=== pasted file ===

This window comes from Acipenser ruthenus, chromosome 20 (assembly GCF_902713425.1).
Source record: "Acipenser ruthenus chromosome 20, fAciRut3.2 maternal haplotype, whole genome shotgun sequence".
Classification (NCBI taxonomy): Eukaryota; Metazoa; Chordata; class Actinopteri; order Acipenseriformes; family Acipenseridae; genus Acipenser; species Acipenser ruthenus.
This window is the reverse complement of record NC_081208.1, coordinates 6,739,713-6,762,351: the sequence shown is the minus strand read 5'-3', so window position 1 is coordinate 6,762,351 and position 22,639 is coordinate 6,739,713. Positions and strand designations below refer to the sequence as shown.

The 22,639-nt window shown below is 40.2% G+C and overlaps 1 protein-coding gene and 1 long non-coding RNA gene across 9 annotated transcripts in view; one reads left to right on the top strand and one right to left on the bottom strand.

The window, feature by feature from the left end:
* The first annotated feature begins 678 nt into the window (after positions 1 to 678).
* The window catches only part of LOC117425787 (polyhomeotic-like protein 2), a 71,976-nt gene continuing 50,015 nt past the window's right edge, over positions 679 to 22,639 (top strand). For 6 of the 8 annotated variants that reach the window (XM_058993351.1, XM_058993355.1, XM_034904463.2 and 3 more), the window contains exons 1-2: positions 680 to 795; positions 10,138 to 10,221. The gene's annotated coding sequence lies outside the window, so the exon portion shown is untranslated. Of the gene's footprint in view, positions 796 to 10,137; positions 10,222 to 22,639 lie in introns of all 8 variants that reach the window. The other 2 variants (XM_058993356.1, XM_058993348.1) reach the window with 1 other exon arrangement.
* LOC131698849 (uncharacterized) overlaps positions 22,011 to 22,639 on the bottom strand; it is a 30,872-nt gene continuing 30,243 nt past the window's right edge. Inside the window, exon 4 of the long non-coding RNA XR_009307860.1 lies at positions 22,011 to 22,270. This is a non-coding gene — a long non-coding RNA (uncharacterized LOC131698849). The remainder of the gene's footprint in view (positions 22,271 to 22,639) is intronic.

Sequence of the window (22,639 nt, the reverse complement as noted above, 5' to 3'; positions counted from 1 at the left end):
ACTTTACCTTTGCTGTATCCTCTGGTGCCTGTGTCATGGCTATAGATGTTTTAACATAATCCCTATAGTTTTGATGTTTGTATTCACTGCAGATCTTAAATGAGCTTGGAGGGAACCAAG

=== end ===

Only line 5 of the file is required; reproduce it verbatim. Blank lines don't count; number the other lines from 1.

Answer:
The 22,639-nt window shown below is 40.2% G+C and overlaps 1 protein-coding gene and 1 long non-coding RNA gene across 9 annotated transcripts in view; one reads left to right on the top strand and one right to left on the bottom strand.